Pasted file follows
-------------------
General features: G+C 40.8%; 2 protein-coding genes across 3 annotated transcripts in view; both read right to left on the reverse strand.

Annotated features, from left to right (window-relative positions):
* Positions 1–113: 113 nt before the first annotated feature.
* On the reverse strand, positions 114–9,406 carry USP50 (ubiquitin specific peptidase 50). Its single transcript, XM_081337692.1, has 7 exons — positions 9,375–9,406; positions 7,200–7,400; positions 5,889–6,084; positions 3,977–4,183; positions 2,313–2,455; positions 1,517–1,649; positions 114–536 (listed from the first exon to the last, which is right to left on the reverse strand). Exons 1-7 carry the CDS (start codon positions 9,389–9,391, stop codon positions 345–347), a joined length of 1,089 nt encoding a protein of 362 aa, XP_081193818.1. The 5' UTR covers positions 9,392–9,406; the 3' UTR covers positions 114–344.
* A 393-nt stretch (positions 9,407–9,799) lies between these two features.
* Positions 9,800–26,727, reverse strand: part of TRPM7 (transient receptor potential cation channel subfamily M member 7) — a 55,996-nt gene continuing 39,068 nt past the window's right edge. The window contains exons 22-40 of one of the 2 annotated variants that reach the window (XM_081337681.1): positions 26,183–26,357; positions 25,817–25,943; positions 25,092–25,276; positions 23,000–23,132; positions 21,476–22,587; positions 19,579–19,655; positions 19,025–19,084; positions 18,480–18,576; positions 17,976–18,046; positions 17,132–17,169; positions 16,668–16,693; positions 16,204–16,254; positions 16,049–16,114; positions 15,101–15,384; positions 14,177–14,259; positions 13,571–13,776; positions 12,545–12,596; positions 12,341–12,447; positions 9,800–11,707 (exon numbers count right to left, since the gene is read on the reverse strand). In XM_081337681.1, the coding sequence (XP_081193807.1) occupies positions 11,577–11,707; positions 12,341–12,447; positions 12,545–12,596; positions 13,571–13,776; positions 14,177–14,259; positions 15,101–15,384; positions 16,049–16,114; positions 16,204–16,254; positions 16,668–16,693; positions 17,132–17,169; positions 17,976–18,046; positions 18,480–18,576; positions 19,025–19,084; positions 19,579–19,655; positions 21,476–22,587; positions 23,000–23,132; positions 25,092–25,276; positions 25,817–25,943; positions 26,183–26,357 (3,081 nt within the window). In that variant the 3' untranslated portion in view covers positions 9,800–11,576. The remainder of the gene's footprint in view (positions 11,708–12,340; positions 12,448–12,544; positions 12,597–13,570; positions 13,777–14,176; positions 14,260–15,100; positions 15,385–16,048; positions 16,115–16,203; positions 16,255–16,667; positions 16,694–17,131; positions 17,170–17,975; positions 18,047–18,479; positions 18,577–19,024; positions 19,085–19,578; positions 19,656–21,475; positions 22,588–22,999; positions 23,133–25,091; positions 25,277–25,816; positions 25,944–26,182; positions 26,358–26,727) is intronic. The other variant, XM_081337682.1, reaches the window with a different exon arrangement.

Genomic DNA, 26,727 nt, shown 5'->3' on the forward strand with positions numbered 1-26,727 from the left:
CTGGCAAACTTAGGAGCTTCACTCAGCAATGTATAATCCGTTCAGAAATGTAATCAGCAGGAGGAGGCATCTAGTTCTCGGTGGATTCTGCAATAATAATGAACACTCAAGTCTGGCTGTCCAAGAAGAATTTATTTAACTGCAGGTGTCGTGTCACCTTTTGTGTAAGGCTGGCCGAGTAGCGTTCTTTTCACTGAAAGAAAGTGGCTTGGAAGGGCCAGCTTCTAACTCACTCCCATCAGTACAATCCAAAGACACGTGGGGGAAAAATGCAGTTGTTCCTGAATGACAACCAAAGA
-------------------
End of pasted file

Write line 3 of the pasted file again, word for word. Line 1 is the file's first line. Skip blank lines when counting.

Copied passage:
* Positions 1–113: 113 nt before the first annotated feature.